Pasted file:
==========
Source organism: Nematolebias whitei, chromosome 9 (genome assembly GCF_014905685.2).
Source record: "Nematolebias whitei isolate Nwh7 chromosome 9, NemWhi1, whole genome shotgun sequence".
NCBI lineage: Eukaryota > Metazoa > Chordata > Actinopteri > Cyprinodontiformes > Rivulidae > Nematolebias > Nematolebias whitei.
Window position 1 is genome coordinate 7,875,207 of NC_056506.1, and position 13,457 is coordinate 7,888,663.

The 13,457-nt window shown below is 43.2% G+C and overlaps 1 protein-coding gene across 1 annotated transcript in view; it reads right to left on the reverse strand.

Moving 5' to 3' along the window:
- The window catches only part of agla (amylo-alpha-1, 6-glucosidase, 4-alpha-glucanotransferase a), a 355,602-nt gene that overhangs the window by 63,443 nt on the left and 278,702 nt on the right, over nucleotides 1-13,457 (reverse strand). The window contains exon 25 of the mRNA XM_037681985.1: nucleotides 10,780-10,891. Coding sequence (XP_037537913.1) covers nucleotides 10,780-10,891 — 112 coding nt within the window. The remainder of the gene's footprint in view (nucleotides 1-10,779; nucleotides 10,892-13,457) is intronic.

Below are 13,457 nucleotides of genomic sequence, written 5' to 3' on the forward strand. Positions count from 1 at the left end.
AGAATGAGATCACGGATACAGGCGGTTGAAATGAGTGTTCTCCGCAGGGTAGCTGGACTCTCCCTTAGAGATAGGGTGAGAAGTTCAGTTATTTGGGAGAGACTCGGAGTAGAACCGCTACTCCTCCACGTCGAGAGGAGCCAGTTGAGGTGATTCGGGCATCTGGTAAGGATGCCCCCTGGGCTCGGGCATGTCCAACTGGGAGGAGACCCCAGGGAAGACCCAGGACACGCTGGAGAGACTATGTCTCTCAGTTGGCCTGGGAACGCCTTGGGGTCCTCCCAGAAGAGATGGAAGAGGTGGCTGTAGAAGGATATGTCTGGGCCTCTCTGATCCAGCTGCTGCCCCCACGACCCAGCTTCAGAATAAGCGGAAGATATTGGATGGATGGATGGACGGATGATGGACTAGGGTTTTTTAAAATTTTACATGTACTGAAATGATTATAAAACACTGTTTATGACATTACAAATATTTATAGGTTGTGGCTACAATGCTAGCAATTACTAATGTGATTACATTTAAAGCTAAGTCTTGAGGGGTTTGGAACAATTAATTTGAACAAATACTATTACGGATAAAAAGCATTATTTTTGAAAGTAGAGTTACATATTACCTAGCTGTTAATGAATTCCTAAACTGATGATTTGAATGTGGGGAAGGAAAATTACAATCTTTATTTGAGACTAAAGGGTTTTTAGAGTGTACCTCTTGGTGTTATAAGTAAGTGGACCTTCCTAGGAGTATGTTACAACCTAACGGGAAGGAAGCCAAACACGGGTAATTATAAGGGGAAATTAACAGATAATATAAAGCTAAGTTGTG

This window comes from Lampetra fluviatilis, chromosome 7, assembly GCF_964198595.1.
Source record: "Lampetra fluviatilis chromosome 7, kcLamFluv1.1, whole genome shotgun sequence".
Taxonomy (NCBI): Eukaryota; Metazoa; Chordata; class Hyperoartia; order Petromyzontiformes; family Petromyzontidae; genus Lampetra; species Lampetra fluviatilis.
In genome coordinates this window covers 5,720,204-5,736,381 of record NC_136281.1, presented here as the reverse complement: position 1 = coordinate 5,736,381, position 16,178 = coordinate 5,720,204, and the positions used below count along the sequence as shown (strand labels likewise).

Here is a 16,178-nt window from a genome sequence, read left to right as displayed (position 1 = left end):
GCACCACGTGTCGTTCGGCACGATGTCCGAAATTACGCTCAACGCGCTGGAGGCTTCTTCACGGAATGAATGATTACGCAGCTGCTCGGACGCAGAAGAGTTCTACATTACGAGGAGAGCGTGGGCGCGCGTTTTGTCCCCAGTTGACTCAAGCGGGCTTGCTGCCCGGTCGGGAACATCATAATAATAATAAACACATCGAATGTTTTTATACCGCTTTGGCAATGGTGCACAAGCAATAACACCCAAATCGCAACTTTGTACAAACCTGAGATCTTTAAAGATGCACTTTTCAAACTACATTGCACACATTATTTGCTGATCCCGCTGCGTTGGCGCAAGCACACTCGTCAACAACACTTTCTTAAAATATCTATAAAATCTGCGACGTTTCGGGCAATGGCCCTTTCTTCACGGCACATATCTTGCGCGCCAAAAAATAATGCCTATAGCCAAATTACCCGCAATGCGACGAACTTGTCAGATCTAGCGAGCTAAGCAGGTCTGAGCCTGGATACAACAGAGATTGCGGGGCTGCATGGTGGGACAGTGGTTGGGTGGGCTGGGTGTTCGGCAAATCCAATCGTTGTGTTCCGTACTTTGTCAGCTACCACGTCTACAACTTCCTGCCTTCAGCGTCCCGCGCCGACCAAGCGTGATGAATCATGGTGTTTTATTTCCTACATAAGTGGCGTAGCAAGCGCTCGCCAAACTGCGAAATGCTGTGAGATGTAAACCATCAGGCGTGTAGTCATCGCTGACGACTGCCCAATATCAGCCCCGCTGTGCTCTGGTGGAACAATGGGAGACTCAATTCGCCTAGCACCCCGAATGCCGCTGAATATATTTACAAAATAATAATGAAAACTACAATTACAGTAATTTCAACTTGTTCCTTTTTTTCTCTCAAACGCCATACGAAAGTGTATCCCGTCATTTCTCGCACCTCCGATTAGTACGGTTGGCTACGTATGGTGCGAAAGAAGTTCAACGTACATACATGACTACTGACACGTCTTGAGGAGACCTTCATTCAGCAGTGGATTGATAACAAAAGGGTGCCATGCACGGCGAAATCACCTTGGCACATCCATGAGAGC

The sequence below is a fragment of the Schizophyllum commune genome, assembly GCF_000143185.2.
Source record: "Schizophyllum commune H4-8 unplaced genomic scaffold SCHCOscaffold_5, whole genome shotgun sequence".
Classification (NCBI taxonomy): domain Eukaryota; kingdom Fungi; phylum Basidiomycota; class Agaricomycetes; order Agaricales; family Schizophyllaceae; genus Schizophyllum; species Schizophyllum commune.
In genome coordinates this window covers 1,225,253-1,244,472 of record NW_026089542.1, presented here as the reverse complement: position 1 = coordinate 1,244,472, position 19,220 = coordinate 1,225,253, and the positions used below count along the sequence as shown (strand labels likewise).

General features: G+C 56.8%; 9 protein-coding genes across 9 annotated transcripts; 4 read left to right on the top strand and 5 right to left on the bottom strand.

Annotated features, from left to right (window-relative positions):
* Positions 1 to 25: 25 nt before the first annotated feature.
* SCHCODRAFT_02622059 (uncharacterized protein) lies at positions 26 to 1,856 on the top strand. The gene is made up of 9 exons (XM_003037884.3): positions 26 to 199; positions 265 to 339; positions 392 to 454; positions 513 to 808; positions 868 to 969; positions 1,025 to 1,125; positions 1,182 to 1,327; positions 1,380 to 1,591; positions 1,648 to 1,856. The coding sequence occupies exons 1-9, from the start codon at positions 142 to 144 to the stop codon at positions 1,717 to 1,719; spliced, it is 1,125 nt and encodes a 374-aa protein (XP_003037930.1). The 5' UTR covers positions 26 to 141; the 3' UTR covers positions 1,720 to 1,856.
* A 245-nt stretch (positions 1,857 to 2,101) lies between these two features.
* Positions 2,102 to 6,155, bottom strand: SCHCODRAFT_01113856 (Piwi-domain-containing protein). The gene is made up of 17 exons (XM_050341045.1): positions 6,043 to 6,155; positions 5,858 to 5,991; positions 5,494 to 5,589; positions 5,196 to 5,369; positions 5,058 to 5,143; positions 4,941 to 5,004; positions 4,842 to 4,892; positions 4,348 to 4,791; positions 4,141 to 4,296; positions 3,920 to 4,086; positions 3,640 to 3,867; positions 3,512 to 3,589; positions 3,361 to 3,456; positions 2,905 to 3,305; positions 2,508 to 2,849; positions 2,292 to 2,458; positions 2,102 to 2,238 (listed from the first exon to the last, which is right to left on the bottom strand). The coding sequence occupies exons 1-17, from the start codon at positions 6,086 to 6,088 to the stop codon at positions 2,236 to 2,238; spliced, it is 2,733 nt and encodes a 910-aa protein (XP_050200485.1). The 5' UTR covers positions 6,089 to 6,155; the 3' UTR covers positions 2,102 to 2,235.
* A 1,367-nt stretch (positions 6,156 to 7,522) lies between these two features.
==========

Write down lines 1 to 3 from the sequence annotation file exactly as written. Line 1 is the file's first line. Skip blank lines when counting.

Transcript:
Source organism: Nematolebias whitei, chromosome 9 (genome assembly GCF_014905685.2).
Source record: "Nematolebias whitei isolate Nwh7 chromosome 9, NemWhi1, whole genome shotgun sequence".
NCBI lineage: Eukaryota > Metazoa > Chordata > Actinopteri > Cyprinodontiformes > Rivulidae > Nematolebias > Nematolebias whitei.